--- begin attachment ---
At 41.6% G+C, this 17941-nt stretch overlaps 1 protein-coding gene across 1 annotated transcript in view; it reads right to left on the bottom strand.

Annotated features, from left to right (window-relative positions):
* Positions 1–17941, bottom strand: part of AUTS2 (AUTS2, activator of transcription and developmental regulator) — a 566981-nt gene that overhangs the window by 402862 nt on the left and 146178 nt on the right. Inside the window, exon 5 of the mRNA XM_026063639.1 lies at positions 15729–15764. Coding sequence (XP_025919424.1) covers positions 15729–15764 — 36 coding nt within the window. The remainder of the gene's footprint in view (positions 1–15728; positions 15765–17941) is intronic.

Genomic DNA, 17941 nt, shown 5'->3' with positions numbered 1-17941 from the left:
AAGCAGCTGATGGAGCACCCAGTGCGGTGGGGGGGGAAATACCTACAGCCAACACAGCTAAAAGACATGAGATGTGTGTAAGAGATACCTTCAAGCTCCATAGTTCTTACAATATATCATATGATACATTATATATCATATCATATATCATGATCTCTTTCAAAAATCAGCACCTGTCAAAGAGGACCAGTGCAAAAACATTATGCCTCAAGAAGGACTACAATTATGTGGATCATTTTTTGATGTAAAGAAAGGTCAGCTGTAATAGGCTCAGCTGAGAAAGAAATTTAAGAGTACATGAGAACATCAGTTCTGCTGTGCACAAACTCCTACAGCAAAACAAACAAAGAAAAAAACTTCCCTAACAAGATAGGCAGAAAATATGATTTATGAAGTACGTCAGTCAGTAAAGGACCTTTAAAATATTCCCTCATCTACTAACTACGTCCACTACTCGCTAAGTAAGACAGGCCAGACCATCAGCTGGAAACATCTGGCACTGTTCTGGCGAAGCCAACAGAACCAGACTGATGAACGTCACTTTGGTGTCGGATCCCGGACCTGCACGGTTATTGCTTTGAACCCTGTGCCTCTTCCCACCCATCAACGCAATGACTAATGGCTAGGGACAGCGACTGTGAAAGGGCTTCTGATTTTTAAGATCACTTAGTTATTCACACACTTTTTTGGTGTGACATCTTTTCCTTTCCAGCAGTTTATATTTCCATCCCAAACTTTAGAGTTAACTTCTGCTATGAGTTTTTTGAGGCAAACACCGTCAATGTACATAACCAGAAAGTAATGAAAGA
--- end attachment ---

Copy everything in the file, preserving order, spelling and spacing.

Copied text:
At 41.6% G+C, this 17941-nt stretch overlaps 1 protein-coding gene across 1 annotated transcript in view; it reads right to left on the bottom strand.

Annotated features, from left to right (window-relative positions):
* Positions 1–17941, bottom strand: part of AUTS2 (AUTS2, activator of transcription and developmental regulator) — a 566981-nt gene that overhangs the window by 402862 nt on the left and 146178 nt on the right. Inside the window, exon 5 of the mRNA XM_026063639.1 lies at positions 15729–15764. Coding sequence (XP_025919424.1) covers positions 15729–15764 — 36 coding nt within the window. The remainder of the gene's footprint in view (positions 1–15728; positions 15765–17941) is intronic.

Genomic DNA, 17941 nt, shown 5'->3' with positions numbered 1-17941 from the left:
AAGCAGCTGATGGAGCACCCAGTGCGGTGGGGGGGGAAATACCTACAGCCAACACAGCTAAAAGACATGAGATGTGTGTAAGAGATACCTTCAAGCTCCATAGTTCTTACAATATATCATATGATACATTATATATCATATCATATATCATGATCTCTTTCAAAAATCAGCACCTGTCAAAGAGGACCAGTGCAAAAACATTATGCCTCAAGAAGGACTACAATTATGTGGATCATTTTTTGATGTAAAGAAAGGTCAGCTGTAATAGGCTCAGCTGAGAAAGAAATTTAAGAGTACATGAGAACATCAGTTCTGCTGTGCACAAACTCCTACAGCAAAACAAACAAAGAAAAAAACTTCCCTAACAAGATAGGCAGAAAATATGATTTATGAAGTACGTCAGTCAGTAAAGGACCTTTAAAATATTCCCTCATCTACTAACTACGTCCACTACTCGCTAAGTAAGACAGGCCAGACCATCAGCTGGAAACATCTGGCACTGTTCTGGCGAAGCCAACAGAACCAGACTGATGAACGTCACTTTGGTGTCGGATCCCGGACCTGCACGGTTATTGCTTTGAACCCTGTGCCTCTTCCCACCCATCAACGCAATGACTAATGGCTAGGGACAGCGACTGTGAAAGGGCTTCTGATTTTTAAGATCACTTAGTTATTCACACACTTTTTTGGTGTGACATCTTTTCCTTTCCAGCAGTTTATATTTCCATCCCAAACTTTAGAGTTAACTTCTGCTATGAGTTTTTTGAGGCAAACACCGTCAATGTACATAACCAGAAAGTAATGAAAGA